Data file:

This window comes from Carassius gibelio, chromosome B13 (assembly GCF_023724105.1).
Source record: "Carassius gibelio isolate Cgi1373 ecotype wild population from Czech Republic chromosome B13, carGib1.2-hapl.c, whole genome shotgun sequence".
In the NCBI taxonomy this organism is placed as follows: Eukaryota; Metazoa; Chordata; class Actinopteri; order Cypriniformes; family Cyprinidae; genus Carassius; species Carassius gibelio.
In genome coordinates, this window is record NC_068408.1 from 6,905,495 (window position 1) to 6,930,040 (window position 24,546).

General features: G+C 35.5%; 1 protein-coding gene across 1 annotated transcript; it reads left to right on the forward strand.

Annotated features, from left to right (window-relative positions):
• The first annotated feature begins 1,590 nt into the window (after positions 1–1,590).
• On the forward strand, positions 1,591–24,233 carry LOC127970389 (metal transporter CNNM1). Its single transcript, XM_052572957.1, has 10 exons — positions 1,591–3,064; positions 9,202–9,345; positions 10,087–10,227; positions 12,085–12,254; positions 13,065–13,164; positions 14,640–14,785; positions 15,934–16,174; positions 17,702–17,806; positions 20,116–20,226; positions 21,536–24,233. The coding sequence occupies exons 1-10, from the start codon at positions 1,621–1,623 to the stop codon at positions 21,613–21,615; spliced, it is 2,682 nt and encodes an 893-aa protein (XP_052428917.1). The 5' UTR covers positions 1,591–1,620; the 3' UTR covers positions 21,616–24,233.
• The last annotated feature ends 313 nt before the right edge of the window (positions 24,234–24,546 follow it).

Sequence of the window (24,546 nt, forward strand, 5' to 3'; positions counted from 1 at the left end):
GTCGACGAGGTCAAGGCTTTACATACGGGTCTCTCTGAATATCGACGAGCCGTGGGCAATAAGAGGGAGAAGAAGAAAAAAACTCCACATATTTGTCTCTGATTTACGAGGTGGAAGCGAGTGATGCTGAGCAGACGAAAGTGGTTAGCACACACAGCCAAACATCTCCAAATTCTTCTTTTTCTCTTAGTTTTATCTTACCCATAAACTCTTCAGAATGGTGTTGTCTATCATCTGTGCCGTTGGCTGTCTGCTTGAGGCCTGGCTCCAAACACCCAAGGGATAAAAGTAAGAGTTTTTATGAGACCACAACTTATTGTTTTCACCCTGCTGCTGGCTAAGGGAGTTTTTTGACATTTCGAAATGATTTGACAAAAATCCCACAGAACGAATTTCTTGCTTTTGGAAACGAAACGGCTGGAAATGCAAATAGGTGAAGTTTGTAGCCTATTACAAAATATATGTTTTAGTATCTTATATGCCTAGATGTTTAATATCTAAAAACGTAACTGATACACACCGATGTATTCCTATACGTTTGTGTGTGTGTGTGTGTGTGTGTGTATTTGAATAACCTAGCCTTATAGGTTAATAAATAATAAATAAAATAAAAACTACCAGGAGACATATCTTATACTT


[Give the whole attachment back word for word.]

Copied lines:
This window comes from Carassius gibelio, chromosome B13 (assembly GCF_023724105.1).
Source record: "Carassius gibelio isolate Cgi1373 ecotype wild population from Czech Republic chromosome B13, carGib1.2-hapl.c, whole genome shotgun sequence".
In the NCBI taxonomy this organism is placed as follows: Eukaryota; Metazoa; Chordata; class Actinopteri; order Cypriniformes; family Cyprinidae; genus Carassius; species Carassius gibelio.
In genome coordinates, this window is record NC_068408.1 from 6,905,495 (window position 1) to 6,930,040 (window position 24,546).

General features: G+C 35.5%; 1 protein-coding gene across 1 annotated transcript; it reads left to right on the forward strand.

Annotated features, from left to right (window-relative positions):
• The first annotated feature begins 1,590 nt into the window (after positions 1–1,590).
• On the forward strand, positions 1,591–24,233 carry LOC127970389 (metal transporter CNNM1). Its single transcript, XM_052572957.1, has 10 exons — positions 1,591–3,064; positions 9,202–9,345; positions 10,087–10,227; positions 12,085–12,254; positions 13,065–13,164; positions 14,640–14,785; positions 15,934–16,174; positions 17,702–17,806; positions 20,116–20,226; positions 21,536–24,233. The coding sequence occupies exons 1-10, from the start codon at positions 1,621–1,623 to the stop codon at positions 21,613–21,615; spliced, it is 2,682 nt and encodes an 893-aa protein (XP_052428917.1). The 5' UTR covers positions 1,591–1,620; the 3' UTR covers positions 21,616–24,233.
• The last annotated feature ends 313 nt before the right edge of the window (positions 24,234–24,546 follow it).

Sequence of the window (24,546 nt, forward strand, 5' to 3'; positions counted from 1 at the left end):
GTCGACGAGGTCAAGGCTTTACATACGGGTCTCTCTGAATATCGACGAGCCGTGGGCAATAAGAGGGAGAAGAAGAAAAAAACTCCACATATTTGTCTCTGATTTACGAGGTGGAAGCGAGTGATGCTGAGCAGACGAAAGTGGTTAGCACACACAGCCAAACATCTCCAAATTCTTCTTTTTCTCTTAGTTTTATCTTACCCATAAACTCTTCAGAATGGTGTTGTCTATCATCTGTGCCGTTGGCTGTCTGCTTGAGGCCTGGCTCCAAACACCCAAGGGATAAAAGTAAGAGTTTTTATGAGACCACAACTTATTGTTTTCACCCTGCTGCTGGCTAAGGGAGTTTTTTGACATTTCGAAATGATTTGACAAAAATCCCACAGAACGAATTTCTTGCTTTTGGAAACGAAACGGCTGGAAATGCAAATAGGTGAAGTTTGTAGCCTATTACAAAATATATGTTTTAGTATCTTATATGCCTAGATGTTTAATATCTAAAAACGTAACTGATACACACCGATGTATTCCTATACGTTTGTGTGTGTGTGTGTGTGTGTGTGTATTTGAATAACCTAGCCTTATAGGTTAATAAATAATAAATAAAATAAAAACTACCAGGAGACATATCTTATACTT